Altieri is Ready for New Role

The recent tradition at center for the Sun Devils has been nothing short of illustrious, with All-Pac-10 performances in the last decade from Grey Ruegamer, Scott Peters, Drew Hodgdon, Grayling Love and most recently, Mike Pollak. The ASU coaches now face the task of finding the next great Sun Devil center, and the top candidate to have emerged from the pack thus far is junior Thomas Altieri.

A native of Vista, Calif., for three seasons Altieri has played the waiting game at Arizona State. After redshirting as a true freshman in 2005, he appeared in only two games in 2006 and saw action in only one contest as a sophomore in 2007, all of which was late-game action in large-margin victories for the Sun Devils.

Despite a very limited on-field collegiate resume, the 6-2, 300-pound Altieri has had the opportunity to learn from his more experience offensive line teammates, all the while remaining patient for his opportunity to showcase his talents.

"My mentality has always been that I'm just one snap away from getting in the game," says Altieri. "Mike (Pollak) taught me that this game takes patience; everything's not going to happen overnight. It takes dedication, time and effort and it is a learning process and the key is learning to accept that process and work with what I'm trying to improve."

Far from the unquestioned heir apparent to the throne held by Pollak, a second-round NFL Draft selection this past spring, Altieri had to ward off redshirt freshman Garth Gerhart during the spring to enter fall camp atop the depth chart. After having earned consistent reps with the first-team, the main objective was to begin to develop a fluid relationship with Rudy Carpenter, who has never had anyone but Pollak start at center during Carpenter's 31-game career as ASU's starting quarterback.

"Rudy and I have established a great relationship already," says Altieri. "We talk quite a bit and understand each other very well. He's already very comfortable with me, and when he fully trusts me to assume that leadership role that a center needs to, we'll have an even better relationship."

Now that Altieri has worked his way into the starting lineup, he takes the good and the bad that comes with the promotion, including the bombardment of concerns and criticism of last year's – and this year's – offensive front.

"(Hearing the criticism) is motivating to me because I don't want to forget that kind of stuff," says Altieri. "That's only a form of motivation for me which will help me make myself better and for the other offensive linemen to become better as well."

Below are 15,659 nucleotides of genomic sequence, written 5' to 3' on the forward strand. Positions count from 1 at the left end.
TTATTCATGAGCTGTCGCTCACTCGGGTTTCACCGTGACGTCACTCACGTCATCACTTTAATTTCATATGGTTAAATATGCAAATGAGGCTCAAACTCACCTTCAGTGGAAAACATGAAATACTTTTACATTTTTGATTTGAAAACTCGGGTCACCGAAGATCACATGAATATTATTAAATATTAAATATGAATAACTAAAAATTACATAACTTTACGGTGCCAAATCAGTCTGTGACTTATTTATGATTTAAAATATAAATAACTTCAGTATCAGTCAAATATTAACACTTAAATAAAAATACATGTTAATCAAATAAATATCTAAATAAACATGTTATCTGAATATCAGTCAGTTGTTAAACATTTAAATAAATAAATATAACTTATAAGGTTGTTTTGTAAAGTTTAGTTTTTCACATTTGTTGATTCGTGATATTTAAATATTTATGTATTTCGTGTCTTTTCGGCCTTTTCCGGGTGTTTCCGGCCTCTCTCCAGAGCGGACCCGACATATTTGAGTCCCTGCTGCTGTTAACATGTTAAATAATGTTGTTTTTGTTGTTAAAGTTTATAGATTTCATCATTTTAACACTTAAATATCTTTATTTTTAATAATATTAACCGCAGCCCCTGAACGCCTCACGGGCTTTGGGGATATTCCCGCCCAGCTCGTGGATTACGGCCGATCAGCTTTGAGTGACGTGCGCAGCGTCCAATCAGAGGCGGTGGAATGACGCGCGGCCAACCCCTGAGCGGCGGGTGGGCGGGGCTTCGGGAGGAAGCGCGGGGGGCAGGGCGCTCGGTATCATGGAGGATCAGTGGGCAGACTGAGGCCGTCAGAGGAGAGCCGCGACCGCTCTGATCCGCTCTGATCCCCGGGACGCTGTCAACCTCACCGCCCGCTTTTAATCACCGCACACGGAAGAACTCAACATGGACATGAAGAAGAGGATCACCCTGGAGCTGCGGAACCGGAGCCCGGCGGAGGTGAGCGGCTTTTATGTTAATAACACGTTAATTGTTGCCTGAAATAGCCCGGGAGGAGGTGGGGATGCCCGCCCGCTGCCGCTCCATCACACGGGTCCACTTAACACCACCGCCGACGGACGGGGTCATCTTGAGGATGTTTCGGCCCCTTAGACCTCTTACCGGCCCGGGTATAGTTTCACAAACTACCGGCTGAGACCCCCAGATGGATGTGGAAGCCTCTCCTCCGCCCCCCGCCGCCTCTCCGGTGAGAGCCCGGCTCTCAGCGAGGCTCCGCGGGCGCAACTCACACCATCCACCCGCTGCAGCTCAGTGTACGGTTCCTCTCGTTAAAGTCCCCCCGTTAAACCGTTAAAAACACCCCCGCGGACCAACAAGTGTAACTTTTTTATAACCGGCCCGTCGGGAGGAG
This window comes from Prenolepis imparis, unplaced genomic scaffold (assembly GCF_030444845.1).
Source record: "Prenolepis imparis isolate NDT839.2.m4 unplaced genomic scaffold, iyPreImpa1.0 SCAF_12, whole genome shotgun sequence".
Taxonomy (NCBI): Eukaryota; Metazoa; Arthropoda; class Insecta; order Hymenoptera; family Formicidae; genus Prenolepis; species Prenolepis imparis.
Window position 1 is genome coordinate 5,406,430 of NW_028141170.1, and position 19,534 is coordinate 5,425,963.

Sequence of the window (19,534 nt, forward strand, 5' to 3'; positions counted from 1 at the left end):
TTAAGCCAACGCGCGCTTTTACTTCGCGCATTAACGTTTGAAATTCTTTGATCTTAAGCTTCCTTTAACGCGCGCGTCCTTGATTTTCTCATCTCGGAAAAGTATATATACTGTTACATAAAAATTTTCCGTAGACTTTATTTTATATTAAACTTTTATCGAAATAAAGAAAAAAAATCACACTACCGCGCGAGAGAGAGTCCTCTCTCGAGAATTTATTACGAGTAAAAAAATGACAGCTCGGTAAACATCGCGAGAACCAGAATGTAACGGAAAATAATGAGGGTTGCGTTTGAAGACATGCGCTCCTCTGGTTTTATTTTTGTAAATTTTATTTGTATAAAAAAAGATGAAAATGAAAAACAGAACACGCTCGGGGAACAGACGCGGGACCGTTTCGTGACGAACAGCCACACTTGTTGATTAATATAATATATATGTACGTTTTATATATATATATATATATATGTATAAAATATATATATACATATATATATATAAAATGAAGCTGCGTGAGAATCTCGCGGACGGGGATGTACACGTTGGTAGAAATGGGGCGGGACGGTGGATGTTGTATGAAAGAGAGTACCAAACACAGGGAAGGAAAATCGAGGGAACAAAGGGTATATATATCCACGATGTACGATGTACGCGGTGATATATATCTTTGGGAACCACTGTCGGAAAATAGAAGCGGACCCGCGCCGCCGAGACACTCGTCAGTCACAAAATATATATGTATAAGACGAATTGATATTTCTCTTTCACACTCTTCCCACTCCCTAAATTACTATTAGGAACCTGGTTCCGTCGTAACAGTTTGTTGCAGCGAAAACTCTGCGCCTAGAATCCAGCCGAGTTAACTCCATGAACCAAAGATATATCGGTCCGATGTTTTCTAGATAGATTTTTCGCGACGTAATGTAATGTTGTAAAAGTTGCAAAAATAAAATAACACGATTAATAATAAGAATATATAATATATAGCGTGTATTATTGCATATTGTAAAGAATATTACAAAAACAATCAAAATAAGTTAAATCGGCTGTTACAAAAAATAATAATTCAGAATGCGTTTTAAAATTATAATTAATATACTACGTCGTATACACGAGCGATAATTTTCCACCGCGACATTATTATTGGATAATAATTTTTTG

Despite the difficulties suffered by the Sun Devil line last season, the center position has been an area of strength, spearheaded by the aforementioned All-Conference linemen, which have fathered a fraternity that Altieri is eager to earn entrance into.

"Following a line of great centers is a role I'm ready to accept and an opportunity I'm ready to take advantage of," declares Altieri. "I'm excited for the season and I look forward to coming out and consistently improving every down of every game and working to become a dominant center."

Aware of the standard set by his predecessors, Thomas Altieri embraces the opportunity before him to not only place his name among the recent greats of the Sun Devil offensive line, but to also help vindicate an often publicly berated position group.

"I have very big shoes to fill, really big shoes," confesses Altieri. "The coaches expect me to play to the best of my ability but they don't expect me to be another Mike Pollak. They want me to be myself and to be a leader, because that's what the role requires. Once I earn that trust and earn my fellow offensive linemen's trust, I can meet those expectations."

Joe Healey is a 2006 graduate of Arizona State University and a guest contributor to Devils Digest. He is also a feature writer each month in Maroon and Gold Illustrated and has contributed to ASU media guides, press releases and other official athletic publications. He can be contacted by email at

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